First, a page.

It would have been all too easy for Tooele senior Alexis Bender to get frustrated with the way her first couple years in the THS softball program unfolded.
While she was part of one of Utah’s premier high school softball programs, the Buffaloes’ devastating depth left her unable to crack the varsity lineup, forcing her to ply her trade on the freshman and sophomore teams. Her preferred position of pitcher has been occupied by one of the state’s best, junior Attlyn Johnston, for the past two seasons.
But, according to her coach, Marissa Lowry, Bender has never allowed herself to get discouraged, and that dedication and perserverance paid off in a big way Wednesday night. In front of an impressive collection of friends, family and coaches at Tooele High, Bender put pen to paper as she signed a national Letter-of-Intent to play college softball at Colby Community College in Colby, Kansas.
“I actually got to play for the (Colby) team and I really liked it,” Bender said. “The girls were nice, the coaches were so amazing, and my brother had actually signed to Ottawa, Kansas. When we were dropping him off, I decided to look at the school. I really liked the school, I liked the people there and so I was like, ‘this is the school I want to go to.’ So, here we are.”
Lowry was thrilled for Bender’s opportunity to play at the next level.
“I think it definitely says a lot about our program, that we develop players and try to send them off to the next level,” Lowry said. “Lexi works really hard. It’s fun to see that all of her hard work is starting to pay off. For her to work her way up and to get where she’s at, and to see some innings for us, it’s big for our program.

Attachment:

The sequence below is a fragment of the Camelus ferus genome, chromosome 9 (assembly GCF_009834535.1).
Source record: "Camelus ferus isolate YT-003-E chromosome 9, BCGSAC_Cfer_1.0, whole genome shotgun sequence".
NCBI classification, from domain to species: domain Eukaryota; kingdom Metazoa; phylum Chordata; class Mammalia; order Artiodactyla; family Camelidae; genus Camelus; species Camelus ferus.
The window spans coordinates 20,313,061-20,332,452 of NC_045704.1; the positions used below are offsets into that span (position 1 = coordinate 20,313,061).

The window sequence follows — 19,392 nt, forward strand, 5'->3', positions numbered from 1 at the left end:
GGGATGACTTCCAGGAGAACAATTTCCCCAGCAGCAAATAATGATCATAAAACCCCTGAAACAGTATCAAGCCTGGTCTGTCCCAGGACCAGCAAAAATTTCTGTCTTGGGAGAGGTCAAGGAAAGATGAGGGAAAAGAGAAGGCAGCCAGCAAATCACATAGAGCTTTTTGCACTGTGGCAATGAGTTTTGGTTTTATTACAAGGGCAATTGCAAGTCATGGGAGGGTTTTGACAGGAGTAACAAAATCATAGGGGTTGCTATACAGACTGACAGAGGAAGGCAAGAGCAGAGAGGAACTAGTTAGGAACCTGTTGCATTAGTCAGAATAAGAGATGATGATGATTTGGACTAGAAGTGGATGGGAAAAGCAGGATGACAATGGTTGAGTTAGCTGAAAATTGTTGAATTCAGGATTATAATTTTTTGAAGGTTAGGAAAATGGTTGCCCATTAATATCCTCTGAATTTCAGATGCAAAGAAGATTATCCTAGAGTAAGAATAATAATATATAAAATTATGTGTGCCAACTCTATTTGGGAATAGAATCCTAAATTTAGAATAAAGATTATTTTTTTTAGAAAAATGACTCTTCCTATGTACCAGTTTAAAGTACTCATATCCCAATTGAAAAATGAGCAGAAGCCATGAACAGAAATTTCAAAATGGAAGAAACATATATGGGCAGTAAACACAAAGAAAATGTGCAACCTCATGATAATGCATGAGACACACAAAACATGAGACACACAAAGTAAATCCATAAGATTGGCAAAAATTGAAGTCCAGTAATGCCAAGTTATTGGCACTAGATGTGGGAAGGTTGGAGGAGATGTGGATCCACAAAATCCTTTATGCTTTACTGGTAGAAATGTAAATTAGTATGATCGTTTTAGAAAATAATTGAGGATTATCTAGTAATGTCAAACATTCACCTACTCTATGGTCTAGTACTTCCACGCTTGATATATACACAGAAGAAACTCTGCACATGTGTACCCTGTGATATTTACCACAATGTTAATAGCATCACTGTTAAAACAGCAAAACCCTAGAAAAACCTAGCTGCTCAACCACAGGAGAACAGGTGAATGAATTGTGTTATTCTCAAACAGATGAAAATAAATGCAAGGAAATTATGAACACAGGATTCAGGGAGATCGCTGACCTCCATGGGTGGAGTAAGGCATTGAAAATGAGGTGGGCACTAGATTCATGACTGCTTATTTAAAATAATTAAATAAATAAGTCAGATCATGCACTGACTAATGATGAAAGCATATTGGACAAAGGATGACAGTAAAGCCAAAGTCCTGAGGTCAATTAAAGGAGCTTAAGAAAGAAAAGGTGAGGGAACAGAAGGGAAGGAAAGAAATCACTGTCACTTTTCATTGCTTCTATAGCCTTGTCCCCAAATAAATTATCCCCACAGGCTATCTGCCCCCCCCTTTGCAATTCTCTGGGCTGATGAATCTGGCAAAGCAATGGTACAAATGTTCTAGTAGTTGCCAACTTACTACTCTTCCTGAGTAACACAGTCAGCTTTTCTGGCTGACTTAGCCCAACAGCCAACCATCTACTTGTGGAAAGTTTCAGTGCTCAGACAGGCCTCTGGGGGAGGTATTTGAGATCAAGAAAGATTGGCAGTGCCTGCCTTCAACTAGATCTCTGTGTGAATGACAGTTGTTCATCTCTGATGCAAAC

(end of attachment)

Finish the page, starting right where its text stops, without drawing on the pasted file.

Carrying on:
“Lexi has definitely bought into our system from Day One. She’s a player that you want on your team. She’s one that listens to you; she’s one that will go above and beyond to meet the expectations of the coaches. She never gave up. She was always one to ask what she could do next, what she could do better or what she needed to do next year to make the JV or varsity roster.”
Bender hopes to play first base and outfield in addition to pitching for the Trojans next season. She is looking to study elementary education, and has also expressed an interest in cosmetology.
“I’m looking forward to making new friends and getting to experience being out on my own,” she said. “The coaches (at Tooele) are so amazing, and the girls — they’ve really helped me out, and we help each other out. It’s just amazing.
“I couldn’t do this without my family, without my friends and the coaches. They’ve been a huge part of my life and they’ve helped me a lot. They’ve taught me a lot of life lessons and I couldn’t do it without them. I love them so much.”
Bender saw limited playing time during her junior season for the Buffaloes, making a pair of appearances in wins over Ben Lomond and Park City. Lowry said Bender will have an increased role this season as Tooele looks to defend its Class 4A state championship, allowing the Buffs to keep teams off-balance.
“Lexi is a completely different pitcher from (Johnston),” Lowry said. “What Lexi brings to the table helps Attlyn with her pitches because it’s so different. Going into Lexi’s senior season, she knows her role and what her expectations are, and she’s really going to help our program potentially reach our end goal.”
Lowry, a former Division I college softball player at the University of Utah, said there is one thing that sets college players apart from everyday high school players — and Bender has it in bunches.
“It’s your work ethic,” Lowry said. “You definitely have to have the mindset that every day, you’re going to get better. It doesn’t stop when practice is over, and I definitely thing Lexi has that mindset. She’s hungry, she’s ready to be better and that’s why she’s where she’s at. She never accepted ‘no.’ She’s that player who’s always willing to get better.”